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Arsenic!

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Removal of Arsenic by Bucket Filters, Araihazar, Bangladesh, January 2001. Fe/As. 4145.00 6.34 246.60 11.00 11.31 34.44 1000.00 56.00 75.00 4108.00 2.74 328.70 11.00 ... – PowerPoint PPT presentation

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Title: Arsenic!


1
Arsenic!
  • Martin Stute et al.
  • Barnard College
  • Lamont-Doherty Earth Observatory
  • Columbia University, New York, NY

2
Outline
  • As in drinking water a global problem
  • Columbia Superfund program
  • As standards health effects
  • As mobilization in Bangladesh
  • Mitigation options

3
As a global problem
BGS and DPHE (2001)
http//www.bgs.ac.uk/arsenic/Bangladesh/
4
As drinking water standards
World Health Organization (WHO) guideline 10
mg/L US standard 10 mg/L Bangladesh
standard for drinking water 50 mg/L Range in
Bangladesh lt1 to over 1000 mg/L
5
Health effects of (chronic) As exposure
  • Early studies in Taiwan, Argentina, and Chile
  • Cardiovascular disease
  • Skin lesions (few years of exposure)
  • Cancers of the skin, lung, liver, and bladder
    (several decades of exposure)
  • Childrens intellectual function

6
Cancer
Results indicated at least a doubling of lifetime
mortality risk from liver, bladder, and lung
cancers (230 vs. 104 per 100,000 population) in
Bangladesh owing to arsenic in drinking water.
Chen Ahsan, 2004
7
As and intellectual function in 10 year-old
children
Wasserman et al., 2004, 2005
8
Arsenic in Bangladesh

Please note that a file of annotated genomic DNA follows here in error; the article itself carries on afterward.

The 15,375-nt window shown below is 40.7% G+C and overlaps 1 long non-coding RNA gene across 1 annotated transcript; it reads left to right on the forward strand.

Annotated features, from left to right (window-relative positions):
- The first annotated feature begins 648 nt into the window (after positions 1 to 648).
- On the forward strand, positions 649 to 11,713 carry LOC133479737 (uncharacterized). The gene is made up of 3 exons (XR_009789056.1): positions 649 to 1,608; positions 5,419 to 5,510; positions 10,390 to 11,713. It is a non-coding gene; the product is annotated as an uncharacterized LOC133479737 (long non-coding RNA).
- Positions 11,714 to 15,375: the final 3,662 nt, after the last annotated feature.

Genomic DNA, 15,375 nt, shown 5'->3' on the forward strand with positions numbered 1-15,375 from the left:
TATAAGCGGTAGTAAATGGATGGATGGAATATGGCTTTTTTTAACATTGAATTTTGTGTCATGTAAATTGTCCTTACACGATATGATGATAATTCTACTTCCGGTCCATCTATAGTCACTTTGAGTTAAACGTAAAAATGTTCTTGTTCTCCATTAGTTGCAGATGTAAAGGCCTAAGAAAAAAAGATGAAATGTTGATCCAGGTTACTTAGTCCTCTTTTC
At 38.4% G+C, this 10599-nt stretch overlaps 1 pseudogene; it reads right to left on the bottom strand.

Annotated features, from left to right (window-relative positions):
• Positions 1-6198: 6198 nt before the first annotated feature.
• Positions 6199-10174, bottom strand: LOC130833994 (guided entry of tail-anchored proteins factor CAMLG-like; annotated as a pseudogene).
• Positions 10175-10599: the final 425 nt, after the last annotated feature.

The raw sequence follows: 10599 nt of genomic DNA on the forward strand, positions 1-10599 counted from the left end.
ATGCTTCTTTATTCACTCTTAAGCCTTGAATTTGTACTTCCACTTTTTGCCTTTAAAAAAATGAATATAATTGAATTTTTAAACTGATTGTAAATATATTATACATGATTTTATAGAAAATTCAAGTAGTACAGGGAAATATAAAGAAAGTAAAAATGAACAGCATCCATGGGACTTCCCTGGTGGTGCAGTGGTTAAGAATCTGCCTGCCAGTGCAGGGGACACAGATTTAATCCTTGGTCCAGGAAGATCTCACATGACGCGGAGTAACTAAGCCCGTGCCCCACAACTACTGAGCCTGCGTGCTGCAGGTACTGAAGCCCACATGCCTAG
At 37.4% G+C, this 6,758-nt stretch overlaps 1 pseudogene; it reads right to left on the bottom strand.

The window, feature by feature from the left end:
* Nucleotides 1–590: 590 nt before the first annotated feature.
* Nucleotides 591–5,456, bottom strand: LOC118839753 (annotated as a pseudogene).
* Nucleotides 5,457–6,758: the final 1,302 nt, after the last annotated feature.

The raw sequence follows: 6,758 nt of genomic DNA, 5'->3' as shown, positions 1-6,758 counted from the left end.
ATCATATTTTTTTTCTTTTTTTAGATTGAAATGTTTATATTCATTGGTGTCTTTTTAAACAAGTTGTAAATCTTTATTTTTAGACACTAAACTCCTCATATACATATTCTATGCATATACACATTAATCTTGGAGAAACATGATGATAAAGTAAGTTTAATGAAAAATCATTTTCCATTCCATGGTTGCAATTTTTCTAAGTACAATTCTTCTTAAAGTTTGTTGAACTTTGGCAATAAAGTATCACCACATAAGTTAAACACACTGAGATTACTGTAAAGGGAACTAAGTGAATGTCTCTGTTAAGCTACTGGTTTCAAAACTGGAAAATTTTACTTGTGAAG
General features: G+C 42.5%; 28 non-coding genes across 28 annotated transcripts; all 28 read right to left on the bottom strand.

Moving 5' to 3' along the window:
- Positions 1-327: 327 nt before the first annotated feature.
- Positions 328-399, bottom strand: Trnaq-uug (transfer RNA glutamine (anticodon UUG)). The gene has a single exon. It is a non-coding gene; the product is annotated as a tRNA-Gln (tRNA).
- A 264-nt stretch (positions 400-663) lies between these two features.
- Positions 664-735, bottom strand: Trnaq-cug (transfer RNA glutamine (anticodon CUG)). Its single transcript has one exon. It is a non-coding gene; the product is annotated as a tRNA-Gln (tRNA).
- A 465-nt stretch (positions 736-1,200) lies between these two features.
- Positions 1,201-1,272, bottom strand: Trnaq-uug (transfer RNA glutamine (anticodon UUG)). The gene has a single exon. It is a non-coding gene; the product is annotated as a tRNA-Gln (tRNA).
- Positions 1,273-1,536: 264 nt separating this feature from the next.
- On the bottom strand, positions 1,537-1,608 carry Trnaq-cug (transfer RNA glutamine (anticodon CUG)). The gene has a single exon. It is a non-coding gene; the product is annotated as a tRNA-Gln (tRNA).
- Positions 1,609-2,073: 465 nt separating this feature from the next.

25 million people gt 50µg/L (Bangladesh
standard) 51 million people gt 10µg/L (US/WHO
standard)
BAMWSP (Bangladesh Arsenic Mitigation and Water
Supply Program) http//www.bamwsp.org/
9
Why is there As in Bangladesh?
Need
In Bangladesh As in groundwater gt 1000 ug/L
As(III) As in sediment 1-10 mg/kg
  • As in sediments (not much)
  • Organic matter
  • Reducing conditions (no oxygen)

BGS and DPHE (2001)
10
Araihazar
One of 464 thanas (counties) in
Bangladesh Population 300,000 Size 170
km2 Population density 1800 people/km2
Sources C. Small, LDEO, Landsat 7 image from
USGS EROS Data Center, Sioux Falls, SD, 1991
National Census.
11
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12
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13
High spatial variability
Arsenic in 5,966 wells
14
As - depth distribution in Araihazar
6000 wells
Van Geen et al., 2002
15
Wellnests
16
Wash boring well drilling method
17
Wellnests in Araihazar
18
Bangladesh is a flat place
Dhaka
Zheng et al., 2004
19
Bangladesh is a flat place
Well As (ug/L)
WHO guideline Bangladesh standard
Zheng et al., 2004
BGS/DPHE (2001)
20
and complicated (heterogeneous)
Surface, last glacial maximum
Local, intermediate, and regional flow systems
Ravenscroft et al., 2005
21
Groundwater dating with 3H and 3He
b
  • 3H, 3H3He as dye
  • 3H/3He as radioactive clock

Use of
22
One field site as example
Residence time
10s of y
1000s of y
Site A, Zheng et al., 2005
23
Groundwater 3H3He 3H in precipitation
Stute et al., 2007
3H3Hetime2
24
3H/3He ages and As
  • Fairly uniform increase of As concentrations
    with 3H/3He age
  • Hydrology important factor controlling
    variability of As concentrations

Stute et al., 2007
Asage3
25
Two potential mechanisms
  • As mobilization kinetics slow groundwater
    accumulates As at a uniform rate
  • As mobilization kinetics fast dissolved As
    equilibrates quickly with solid phase As, shorter
    groundwater residence time
  • higher degree of As removal
  • Lower dissolved As concentration

26
Remediation options
Existing wells Alternative sources
New wells Surface water
As removal Well switching Shallow wells
Deep wells Pond water Rain collection
Safi filter _at_18 3-kolshi filter _at_5 Tube well